(Bloomberg) -- McClatchy Co., the owner of the Miami Herald, Kansas City Star and other newspapers, has become the latest casualty of the collapsing industry to fall into hands of an investment firm.
Only a day after Warren Buffett’s long-time business partner predicted the death of newspapers, the struggling McClatchy filed for bankruptcy in New York with plans to hand majority ownership of one of the industry’s largest newspaper publishers to hedge fund Chatham Asset Management, owner of the scandal-plagued tabloid National Enquirer.
The plan further tightens the grip of financial firms on the newspaper industry, renewing concerns over the cost-cutting and loss of local coverage that often follows ownership by financial firms. Funds from Chatham to Alden Global Capital LLC and Fortress Investment Group LLC have swooped in to take stakes in hundreds of papers, including once-mighty names as the Chicago Tribune and the New York Daily News. The nation’s largest newspaper chain is owned by New Media Investment Group Inc., which is managed by Fortress.
If McClatchy’s bankruptcy plan succeeds, more than one-third of the total circulation of U.S. newspapers will be controlled by private equity firms or hedge funds, according to analyst Ken Doctor.
“These are companies in a distressed industry,” he said. “It takes financial players to come in and operate them and they’re cutting and cutting.”
McClatchy’s bankruptcy marks a grim milestone for a newspaper chain that was founded in 1857 with the Sacramento Bee. Chatham Asset Management, which would be its new owner, holds an 80% stake in American Media, owner of the Enquirer and run by David Pecker.
In 2018, American Media entered into a non-prosecution agreement over claims that Enquirer editors had sought to assist Donald Trump during the 2016 election by suppressing potentially harmful stories about the candidate’s earlier affairs.
Chatham has been an investor in AMI since 2010 and has said it has no involvement in the editorial process or the day-to-day business decision of the company.
Chatham’s founder, Anthony Melchiorre, had dinner at the White House with President Donald Trump and his long-time friend Pecker in July 2017. American Media announced the sale of the tabloid last year, but the deal has yet to close.
“As a supportive investor in McClatchy since 2009, Chatham is committed to preserving independent journalism and newsroom jobs,” the firm said in a statement.
Hedge fund ownership of newspapers has stirred a debate over whether their cost-cutting know-how will help restore profits or lead to an exodus of talent and diminution of local coverage. Alden Global, which controls about 50 daily newspapers, has gained a reputation for making deep cuts to newsrooms. Legacy owners point to the enormous financial obstacles they are facing.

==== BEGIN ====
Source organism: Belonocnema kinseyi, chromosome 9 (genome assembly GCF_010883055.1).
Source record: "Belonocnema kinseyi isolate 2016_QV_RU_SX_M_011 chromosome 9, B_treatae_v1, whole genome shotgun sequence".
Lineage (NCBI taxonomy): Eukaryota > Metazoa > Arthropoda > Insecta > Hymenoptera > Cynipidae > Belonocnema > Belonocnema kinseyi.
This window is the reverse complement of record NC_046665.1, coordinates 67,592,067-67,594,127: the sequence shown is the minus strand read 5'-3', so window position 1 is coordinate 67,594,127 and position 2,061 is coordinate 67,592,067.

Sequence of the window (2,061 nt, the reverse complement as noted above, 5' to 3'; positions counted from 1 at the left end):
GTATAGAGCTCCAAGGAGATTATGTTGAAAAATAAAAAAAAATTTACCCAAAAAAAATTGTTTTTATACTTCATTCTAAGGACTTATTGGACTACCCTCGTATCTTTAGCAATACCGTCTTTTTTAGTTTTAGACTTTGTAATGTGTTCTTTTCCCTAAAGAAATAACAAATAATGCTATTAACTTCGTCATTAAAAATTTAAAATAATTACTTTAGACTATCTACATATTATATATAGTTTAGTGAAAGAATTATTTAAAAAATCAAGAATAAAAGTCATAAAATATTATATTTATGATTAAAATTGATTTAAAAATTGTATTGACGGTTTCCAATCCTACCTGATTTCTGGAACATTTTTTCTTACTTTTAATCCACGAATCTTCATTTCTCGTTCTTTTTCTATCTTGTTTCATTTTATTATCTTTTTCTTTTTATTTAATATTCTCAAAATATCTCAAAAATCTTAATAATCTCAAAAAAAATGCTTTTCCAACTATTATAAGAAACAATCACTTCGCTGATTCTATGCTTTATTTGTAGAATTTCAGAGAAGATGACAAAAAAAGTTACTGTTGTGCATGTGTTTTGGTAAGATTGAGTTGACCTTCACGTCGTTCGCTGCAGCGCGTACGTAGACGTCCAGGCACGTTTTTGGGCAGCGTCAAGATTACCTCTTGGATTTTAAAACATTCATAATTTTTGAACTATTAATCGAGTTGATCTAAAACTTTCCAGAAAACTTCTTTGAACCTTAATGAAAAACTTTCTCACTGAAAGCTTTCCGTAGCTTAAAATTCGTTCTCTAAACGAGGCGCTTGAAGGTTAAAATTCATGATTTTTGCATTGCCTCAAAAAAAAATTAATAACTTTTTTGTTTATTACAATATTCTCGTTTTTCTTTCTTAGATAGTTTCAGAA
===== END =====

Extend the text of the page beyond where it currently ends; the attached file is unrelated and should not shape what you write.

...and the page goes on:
“The media industry has been under tremendous pressure for years,” McClatchy Chief Executive Officer Craig Forman said in a statement, adding that “technological advances, consumer-behavior shifts, and business-model challenges are among the many disruptive forces.”
That point was underscored as recently as Wednesday when Berkshire Hathaway Inc. Vice Chairman Charlie Munger bluntly told attendees at the annual meeting of the Daily Journal Corp. that “technological change is destroying the daily newspapers in America,” adding that “they’re all dying.”
In January, Berkshire got out of the business when it announced it was selling all its 31 daily papers to Lee Enterprises Inc. for $140 million.
McClatchy has been in steady decline over the past decade. In 2006, it bought the Knight Ridder chain for $4.5 billion. The deal was ill-timed: By that year, print advertising dollars had started to fall, according to Pew Research Center. The global recession eroded ad revenue even further.
The company, which employs 2,800 people, serves 30 communities in 14 states, and last year had an average paid daily circulation of 1.1 million. But the trend has been relentlessly down, with daily circulation collapsing by 58.6% between 2006 and 2018, according to court papers.
Bankruptcies are nothing new for the newspaper business -- about 20 since the Great Recession, Doctor said. Other newspapers to file for Chapter 11 protection include Tribune Co., the Journal Register Co., Freedom Communications, and the owners of the Minneapolis Star Tribune, Philadelphia Inquirer and Philadelphia Daily News.
McClatchy listed liabilities of $1.6 billion and assets of only $946.5 million, according to its Chapter 11 filing. The Sacramento, California-based company said in court filings that its turnaround plan would cut that debt by 55%.
The company obtained a $50 million bankruptcy loan from lender Encina Business Credit, allowing it to continue operating its newsrooms as it restructures, McClatchy said in its statement.
Doctor, the newspaper analyst, predicts McClatchy will eventually combine with another newspaper chain.
“It creates another chess piece on the board,” he said. “The question is what can Chatham do to make its investment a better one and that will involve combining with another company.”
(Adds reference to prior Chatham statement regarding involvement in editorial process.)
--With assistance from Katherine Burton.
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